High School Students Bring The Crater and Loyal Slaves to Life

Samuel LowryLooks like students at South Pointe High School are bringing to life the diary of Lt. Samuel “Catawba” Lowry, who served in the 17th South Carolina Infantry.  Lowry’s diary is well worth reading.  He provides a great deal of detail about camp life, battle, as well as his experiences with his servants.  His final diary entry comes just days before the battle of the Crater in which he was killed.  Lowry’s servant, Henry Avery recovered the body and escorted it home to Yorkville for burial.  On the one hand, I love projects like this.  Unfortunately, it looks like both teacher and students might be taking a bit too much license with the diary.

It is a story about Lowry’s home and his family – a story about his beloved Southland. Most of all, is a story about relationships and bonds of brotherhood.  It is also a story that some of the South Pointe cast members hope will challenge the stereotypes of the Civil War and slavery. Three of the essential voices in the play are Lowry family slaves: Horace, Jesse and Henry. They accompanied young Samuel to war. The diary never uses the word slave. Lowry refers to them as servants or boy.  It was Henry who descended into the crater, recovering Lowry’s body. Henry then found Lowry’s possessions – including the diary – and then brought Lowry home to Yorkville for burial.  South Pointe teacher James Chrismon and students such as junior Nicholas Arsenal turned the diary into a stage play. The play is not literal – some theatrical licenses were taken – but it stays true to Lowry’s beliefs and to his prose….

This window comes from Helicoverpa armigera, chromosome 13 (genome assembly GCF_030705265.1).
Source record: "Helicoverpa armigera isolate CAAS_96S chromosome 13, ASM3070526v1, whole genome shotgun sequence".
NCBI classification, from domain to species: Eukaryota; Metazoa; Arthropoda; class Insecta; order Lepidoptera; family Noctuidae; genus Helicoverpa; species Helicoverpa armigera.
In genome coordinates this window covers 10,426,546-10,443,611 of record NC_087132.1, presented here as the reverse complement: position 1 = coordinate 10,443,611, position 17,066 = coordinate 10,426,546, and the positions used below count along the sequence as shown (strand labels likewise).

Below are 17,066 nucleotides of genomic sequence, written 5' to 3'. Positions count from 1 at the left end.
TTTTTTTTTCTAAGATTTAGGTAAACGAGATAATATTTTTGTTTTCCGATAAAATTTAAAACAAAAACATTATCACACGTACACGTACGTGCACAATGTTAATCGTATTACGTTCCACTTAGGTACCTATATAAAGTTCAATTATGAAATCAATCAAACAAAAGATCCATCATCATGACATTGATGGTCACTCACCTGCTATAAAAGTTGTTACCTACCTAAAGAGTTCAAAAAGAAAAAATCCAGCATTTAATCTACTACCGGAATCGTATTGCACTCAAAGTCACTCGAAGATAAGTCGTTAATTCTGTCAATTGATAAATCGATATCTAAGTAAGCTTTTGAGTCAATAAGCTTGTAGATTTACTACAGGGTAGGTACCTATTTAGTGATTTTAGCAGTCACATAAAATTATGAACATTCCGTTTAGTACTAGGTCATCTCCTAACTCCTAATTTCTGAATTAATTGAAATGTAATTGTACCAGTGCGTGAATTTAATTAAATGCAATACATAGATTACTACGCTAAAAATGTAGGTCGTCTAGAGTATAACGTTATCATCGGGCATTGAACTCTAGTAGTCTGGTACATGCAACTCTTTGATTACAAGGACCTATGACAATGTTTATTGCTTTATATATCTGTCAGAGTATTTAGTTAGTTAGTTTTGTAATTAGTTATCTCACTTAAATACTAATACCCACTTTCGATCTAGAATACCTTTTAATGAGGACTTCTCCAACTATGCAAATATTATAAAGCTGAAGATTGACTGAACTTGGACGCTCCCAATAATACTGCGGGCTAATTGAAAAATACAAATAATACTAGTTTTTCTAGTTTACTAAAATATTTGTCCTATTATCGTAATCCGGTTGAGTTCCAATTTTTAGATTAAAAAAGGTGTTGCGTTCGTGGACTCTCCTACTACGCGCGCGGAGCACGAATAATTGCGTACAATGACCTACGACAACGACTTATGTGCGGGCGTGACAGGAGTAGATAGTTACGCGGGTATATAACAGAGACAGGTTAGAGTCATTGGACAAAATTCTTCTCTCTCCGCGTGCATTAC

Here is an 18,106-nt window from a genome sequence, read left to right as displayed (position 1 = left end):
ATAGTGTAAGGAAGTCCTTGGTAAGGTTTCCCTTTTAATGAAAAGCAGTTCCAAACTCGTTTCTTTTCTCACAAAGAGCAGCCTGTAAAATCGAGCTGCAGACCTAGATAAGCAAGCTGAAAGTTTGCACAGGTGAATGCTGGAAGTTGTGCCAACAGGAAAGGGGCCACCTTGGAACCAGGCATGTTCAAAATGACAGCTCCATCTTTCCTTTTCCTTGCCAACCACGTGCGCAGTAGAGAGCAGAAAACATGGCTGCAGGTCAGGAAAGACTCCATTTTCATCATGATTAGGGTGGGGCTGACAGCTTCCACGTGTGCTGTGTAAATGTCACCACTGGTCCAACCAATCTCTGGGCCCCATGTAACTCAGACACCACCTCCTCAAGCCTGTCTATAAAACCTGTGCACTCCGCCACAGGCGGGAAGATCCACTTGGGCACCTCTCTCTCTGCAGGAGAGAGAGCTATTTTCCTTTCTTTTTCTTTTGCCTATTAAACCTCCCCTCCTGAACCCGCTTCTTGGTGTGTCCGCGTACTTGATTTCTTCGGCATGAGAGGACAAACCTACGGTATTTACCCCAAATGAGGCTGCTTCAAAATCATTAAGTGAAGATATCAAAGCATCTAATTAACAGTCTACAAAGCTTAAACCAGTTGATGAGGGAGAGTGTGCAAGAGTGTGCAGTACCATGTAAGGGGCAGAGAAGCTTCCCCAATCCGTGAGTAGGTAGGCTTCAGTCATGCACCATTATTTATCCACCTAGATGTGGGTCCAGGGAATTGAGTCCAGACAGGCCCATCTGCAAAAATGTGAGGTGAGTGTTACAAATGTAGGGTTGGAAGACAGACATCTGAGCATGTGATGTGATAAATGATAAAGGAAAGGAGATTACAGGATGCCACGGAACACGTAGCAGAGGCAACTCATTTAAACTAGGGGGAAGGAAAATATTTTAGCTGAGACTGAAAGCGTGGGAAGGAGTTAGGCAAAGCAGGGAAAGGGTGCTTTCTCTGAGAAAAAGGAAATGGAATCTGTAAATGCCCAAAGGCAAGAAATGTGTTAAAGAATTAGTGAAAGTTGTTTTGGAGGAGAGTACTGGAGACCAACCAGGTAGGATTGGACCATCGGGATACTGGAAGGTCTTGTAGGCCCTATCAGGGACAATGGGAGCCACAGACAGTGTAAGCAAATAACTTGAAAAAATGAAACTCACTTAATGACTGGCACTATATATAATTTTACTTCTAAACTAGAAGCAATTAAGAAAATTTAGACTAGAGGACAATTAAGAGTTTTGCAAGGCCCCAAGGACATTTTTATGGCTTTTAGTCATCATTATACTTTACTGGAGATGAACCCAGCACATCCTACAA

Anthony McCullough, one of two black students in the play, said the production “makes me realize that black people have come a long way.”  Arsenal said he hopes the play changes some perspective on slavery. “It wasn’t right, but not everyone was treated so badly.  “This play is about equality,” Arsenal continued. “Race doesn’t matter. Anyone can be your family,” he said.

Of course, it would be a mistake to blame students for characterizing the relationship between master and slave as one of equality.  Responsibility for this falls squarely on their teacher. This might be a good time to recommend one of Gilder-Lehrman’s summer Teacher Seminars.

3 responses... add one

Yikes! Equality? No. It is true that race doesn’t deny persons from being in the family tree. I should know, my ggg-grandfather was white and my ggg-grandmother was mixed race.

However, from the photo it is not true that Blacks wore Confederate officer clothing. In fact, there was outrage from a free black in Richmond who bought a lieutenant’s coat and public pressure forced him to strip any evidence of the officer rank from the coat. Why he bought the coat at all is not clear.

Still there is something useful in here of using first person accounts. Just need more context.

I’ve read a few accounts of servants acquiring uniforms, but not that of an officer. I completely agree that it’s an incredibly creative approach, but as you note it is fundamentally flawed.

Very few communities would allow this play portrayed in this context. Maybe OK at South Pointe, but not any Bummer can think of. The young folks at this school are not learning the reality of the camp-boy reality.
Bummer

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